David C Cook‏  @David_C_Cook
“If you keep saying things are going to be bad, you have a chance of being a prophet. – Isaac B. Singer

C. S. Lewis‏  @CSLewisU
God doesn’t want something from us, he simply wants us. #CSLewis

C. S. Lewis‏  @CSLewisDaily
“If you are on the wrong road, progress means doing an about-turn and walking back to the right road.” #CSLewis

This Is Today‏  @This_Is_Today
Your Father knows you’ve sinned and rebelled – and he still comes running to meet you with open arms.

not a fan.‏  @iamnotafan
“Prayer is designed to adjust you to God’s will, not to adjust God to your will.” — Richard Blackaby

Dethrone These Top 10 Idols in Your Small Group!

The first commandment for small groups is this: “I am the Lord your God … you shall have no other gods before me. You shall not make for yourself an idol in the form of anything in heaven above or on the earth beneath . . .” (Exodus 20:2-4).

How can your group live out this first and most fundamental commandment? The first thing to do is to identify the false gods that can so easily be placed on the throne of your group. Remember that God will not share his throne (see verse 5)!

Here are what I consider the top 10 small group idols:

  1. Community: Community is a vital element of group life, of course, but I’ve seen groups place their commitment to community above their commitment to God.
  2. Consumers: This is closely related to #1, but with a twist. People often choose a group for what they will personally get out of it. They put themselves and their wants above God’s will in the group.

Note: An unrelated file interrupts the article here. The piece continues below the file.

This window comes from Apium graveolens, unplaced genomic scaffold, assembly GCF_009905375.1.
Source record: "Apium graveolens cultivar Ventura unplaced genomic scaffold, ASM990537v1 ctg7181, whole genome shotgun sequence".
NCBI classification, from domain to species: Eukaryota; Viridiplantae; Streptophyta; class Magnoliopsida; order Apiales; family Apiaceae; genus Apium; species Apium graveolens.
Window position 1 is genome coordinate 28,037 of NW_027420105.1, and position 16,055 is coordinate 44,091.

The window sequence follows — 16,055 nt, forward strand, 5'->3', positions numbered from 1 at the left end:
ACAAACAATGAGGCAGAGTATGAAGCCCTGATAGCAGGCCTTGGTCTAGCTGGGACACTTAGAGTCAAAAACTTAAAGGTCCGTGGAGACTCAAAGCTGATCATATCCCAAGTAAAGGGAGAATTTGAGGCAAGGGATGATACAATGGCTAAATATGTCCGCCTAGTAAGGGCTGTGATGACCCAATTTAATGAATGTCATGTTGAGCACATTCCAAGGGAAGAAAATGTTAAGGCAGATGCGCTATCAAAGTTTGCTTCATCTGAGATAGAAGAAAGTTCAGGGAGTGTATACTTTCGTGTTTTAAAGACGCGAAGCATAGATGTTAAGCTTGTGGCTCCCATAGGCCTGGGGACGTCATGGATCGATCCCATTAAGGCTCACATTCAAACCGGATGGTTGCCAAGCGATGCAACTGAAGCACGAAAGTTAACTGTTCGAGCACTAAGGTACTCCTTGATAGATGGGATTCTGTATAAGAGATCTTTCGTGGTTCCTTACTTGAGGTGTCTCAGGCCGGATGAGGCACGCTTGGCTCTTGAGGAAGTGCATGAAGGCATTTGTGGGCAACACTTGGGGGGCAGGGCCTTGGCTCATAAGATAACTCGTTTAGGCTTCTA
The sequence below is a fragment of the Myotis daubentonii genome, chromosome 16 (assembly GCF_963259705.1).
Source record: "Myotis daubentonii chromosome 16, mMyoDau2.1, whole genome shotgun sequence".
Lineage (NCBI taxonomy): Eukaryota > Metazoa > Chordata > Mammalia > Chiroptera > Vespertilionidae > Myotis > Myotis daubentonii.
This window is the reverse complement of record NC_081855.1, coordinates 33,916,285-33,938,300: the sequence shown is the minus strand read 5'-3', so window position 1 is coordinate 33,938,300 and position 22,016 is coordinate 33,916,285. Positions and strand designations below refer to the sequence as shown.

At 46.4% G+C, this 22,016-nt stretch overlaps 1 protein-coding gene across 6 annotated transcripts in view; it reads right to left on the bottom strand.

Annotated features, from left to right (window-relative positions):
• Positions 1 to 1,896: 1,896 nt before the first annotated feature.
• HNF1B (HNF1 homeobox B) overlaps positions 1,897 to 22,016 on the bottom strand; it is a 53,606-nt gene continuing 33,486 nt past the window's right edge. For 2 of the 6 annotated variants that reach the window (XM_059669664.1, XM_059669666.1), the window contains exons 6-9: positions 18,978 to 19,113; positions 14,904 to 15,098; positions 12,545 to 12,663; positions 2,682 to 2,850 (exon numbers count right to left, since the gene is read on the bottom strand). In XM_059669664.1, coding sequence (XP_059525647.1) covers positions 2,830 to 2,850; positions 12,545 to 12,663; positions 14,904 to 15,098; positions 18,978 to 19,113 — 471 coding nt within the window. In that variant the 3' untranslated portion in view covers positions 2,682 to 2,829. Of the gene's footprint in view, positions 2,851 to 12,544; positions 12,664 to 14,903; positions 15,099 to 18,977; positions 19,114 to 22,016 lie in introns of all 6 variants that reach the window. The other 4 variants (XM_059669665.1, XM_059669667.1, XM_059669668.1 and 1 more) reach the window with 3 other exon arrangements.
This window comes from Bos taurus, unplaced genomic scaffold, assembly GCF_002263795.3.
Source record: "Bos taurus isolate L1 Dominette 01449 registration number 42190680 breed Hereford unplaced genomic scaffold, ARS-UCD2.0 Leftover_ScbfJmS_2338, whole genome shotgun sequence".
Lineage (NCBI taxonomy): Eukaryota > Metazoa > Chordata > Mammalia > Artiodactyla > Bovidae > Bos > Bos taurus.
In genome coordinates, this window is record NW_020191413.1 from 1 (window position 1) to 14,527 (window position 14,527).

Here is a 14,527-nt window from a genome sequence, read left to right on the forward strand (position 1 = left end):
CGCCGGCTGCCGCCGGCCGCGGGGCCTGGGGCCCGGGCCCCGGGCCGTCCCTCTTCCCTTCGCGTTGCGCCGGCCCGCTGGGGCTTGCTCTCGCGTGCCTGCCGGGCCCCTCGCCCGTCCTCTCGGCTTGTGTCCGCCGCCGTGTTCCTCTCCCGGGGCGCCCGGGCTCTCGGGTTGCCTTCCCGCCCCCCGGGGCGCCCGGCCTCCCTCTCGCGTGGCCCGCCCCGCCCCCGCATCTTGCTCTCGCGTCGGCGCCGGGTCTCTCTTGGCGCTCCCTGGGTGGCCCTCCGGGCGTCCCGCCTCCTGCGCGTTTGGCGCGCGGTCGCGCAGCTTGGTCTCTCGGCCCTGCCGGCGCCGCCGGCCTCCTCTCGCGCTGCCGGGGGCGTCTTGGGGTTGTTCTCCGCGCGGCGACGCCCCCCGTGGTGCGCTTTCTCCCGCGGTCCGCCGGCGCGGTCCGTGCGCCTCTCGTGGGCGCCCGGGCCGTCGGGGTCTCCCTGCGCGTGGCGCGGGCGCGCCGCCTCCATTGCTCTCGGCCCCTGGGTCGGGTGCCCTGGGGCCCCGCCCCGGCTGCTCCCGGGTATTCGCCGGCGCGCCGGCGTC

3. Challenges: Are there people (or just one person) whose issues dominate your time together each week? These are usually self-focused people who believe they must be the center of attention. That’s God’s place.
  4. Curriculum (or other Content): What we study can help us grow as disciples, but Christ, not your curriculum, should always be the main focus. (This is a dangerous idol, because it is so sneaky. Be careful, because curriculum-centeredness can easily draw you away from being Christ-centered!)
  5. Cause: In today’s missional culture, this one also can become a devious false god. Be all about Christ’s mission and purpose for you, but don’t put your causes above him!
  6. Church-wide Programs/Campaigns:  I may get letters on this one, but I see this crafty idol at work more and more lately. As a church-based small group you are accountable to your church leadership. But don’t allow the latest program, project, or campaign to sit on the throne of your group. Remember, wherever two or three come together in Jesus’ name–not in the name of some Christian celebrity–Christ will be in your midst.
  7. Cookies: Do group members compete for who brings the best snacks? Do you focus too much on food?
  8. Calendars: Are group members’ busy schedules more important than their commitment to Christ and the group? What do your calendars and meeting frequency say about who or what is on the throne of your lives?
  9. Children/Child Care: I have witnessed countless groups struggle over issues centered around children and what to do with them as the group meets. Some families allow their children to become idols in their lives, keeping Christ and spiritual growth a distant second–at best. I’ve also seen group members argue vehimently over what to do with their kids diring group time, and the tension ripped the group apart. Our kids are important parts of our lives, but we can’t let them sit on the throne!
  10. Controlling Leader: The leader is a member who has the God-given responsibility to help guide the group as God has called him or her to do. The leader is not the center of the group in a Christ-centered group. Some leaders need to step off the throne, and let Christ alone occupy that position.